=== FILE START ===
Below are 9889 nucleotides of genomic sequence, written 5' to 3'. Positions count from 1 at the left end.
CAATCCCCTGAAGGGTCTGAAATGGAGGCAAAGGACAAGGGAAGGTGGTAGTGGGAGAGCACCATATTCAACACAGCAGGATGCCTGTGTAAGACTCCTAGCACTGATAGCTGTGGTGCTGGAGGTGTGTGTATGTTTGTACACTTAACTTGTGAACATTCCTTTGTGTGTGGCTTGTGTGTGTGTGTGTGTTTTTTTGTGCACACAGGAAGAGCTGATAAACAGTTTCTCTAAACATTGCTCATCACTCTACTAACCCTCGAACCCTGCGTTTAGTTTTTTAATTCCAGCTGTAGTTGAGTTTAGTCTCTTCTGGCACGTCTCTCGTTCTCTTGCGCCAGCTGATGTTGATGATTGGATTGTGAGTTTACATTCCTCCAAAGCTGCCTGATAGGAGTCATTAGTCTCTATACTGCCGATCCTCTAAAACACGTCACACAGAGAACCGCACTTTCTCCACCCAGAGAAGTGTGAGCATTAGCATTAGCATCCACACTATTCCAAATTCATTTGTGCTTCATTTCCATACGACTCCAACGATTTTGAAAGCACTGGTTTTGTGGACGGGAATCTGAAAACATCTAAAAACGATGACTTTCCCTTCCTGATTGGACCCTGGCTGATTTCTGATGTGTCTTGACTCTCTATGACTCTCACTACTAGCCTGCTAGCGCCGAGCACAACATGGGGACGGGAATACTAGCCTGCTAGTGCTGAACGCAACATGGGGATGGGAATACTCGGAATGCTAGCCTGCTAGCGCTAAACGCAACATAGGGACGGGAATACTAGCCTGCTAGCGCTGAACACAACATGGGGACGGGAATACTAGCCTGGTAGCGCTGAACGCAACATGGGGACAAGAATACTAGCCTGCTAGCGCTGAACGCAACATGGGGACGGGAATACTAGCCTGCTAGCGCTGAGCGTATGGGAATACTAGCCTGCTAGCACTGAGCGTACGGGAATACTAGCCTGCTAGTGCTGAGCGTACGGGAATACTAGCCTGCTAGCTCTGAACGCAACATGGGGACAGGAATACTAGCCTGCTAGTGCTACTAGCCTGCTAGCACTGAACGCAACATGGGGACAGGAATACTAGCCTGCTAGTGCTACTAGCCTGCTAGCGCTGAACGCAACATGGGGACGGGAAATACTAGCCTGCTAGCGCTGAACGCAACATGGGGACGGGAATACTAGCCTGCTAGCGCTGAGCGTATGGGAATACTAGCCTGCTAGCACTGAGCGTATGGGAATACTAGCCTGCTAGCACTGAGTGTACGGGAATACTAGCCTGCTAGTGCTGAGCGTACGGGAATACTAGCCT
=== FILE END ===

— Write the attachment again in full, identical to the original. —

Below are 9889 nucleotides of genomic sequence, written 5' to 3'. Positions count from 1 at the left end.
CAATCCCCTGAAGGGTCTGAAATGGAGGCAAAGGACAAGGGAAGGTGGTAGTGGGAGAGCACCATATTCAACACAGCAGGATGCCTGTGTAAGACTCCTAGCACTGATAGCTGTGGTGCTGGAGGTGTGTGTATGTTTGTACACTTAACTTGTGAACATTCCTTTGTGTGTGGCTTGTGTGTGTGTGTGTGTTTTTTTGTGCACACAGGAAGAGCTGATAAACAGTTTCTCTAAACATTGCTCATCACTCTACTAACCCTCGAACCCTGCGTTTAGTTTTTTAATTCCAGCTGTAGTTGAGTTTAGTCTCTTCTGGCACGTCTCTCGTTCTCTTGCGCCAGCTGATGTTGATGATTGGATTGTGAGTTTACATTCCTCCAAAGCTGCCTGATAGGAGTCATTAGTCTCTATACTGCCGATCCTCTAAAACACGTCACACAGAGAACCGCACTTTCTCCACCCAGAGAAGTGTGAGCATTAGCATTAGCATCCACACTATTCCAAATTCATTTGTGCTTCATTTCCATACGACTCCAACGATTTTGAAAGCACTGGTTTTGTGGACGGGAATCTGAAAACATCTAAAAACGATGACTTTCCCTTCCTGATTGGACCCTGGCTGATTTCTGATGTGTCTTGACTCTCTATGACTCTCACTACTAGCCTGCTAGCGCCGAGCACAACATGGGGACGGGAATACTAGCCTGCTAGTGCTGAACGCAACATGGGGATGGGAATACTCGGAATGCTAGCCTGCTAGCGCTAAACGCAACATAGGGACGGGAATACTAGCCTGCTAGCGCTGAACACAACATGGGGACGGGAATACTAGCCTGGTAGCGCTGAACGCAACATGGGGACAAGAATACTAGCCTGCTAGCGCTGAACGCAACATGGGGACGGGAATACTAGCCTGCTAGCGCTGAGCGTATGGGAATACTAGCCTGCTAGCACTGAGCGTACGGGAATACTAGCCTGCTAGTGCTGAGCGTACGGGAATACTAGCCTGCTAGCTCTGAACGCAACATGGGGACAGGAATACTAGCCTGCTAGTGCTACTAGCCTGCTAGCACTGAACGCAACATGGGGACAGGAATACTAGCCTGCTAGTGCTACTAGCCTGCTAGCGCTGAACGCAACATGGGGACGGGAAATACTAGCCTGCTAGCGCTGAACGCAACATGGGGACGGGAATACTAGCCTGCTAGCGCTGAGCGTATGGGAATACTAGCCTGCTAGCACTGAGCGTATGGGAATACTAGCCTGCTAGCACTGAGTGTACGGGAATACTAGCCTGCTAGTGCTGAGCGTACGGGAATACTAGCCT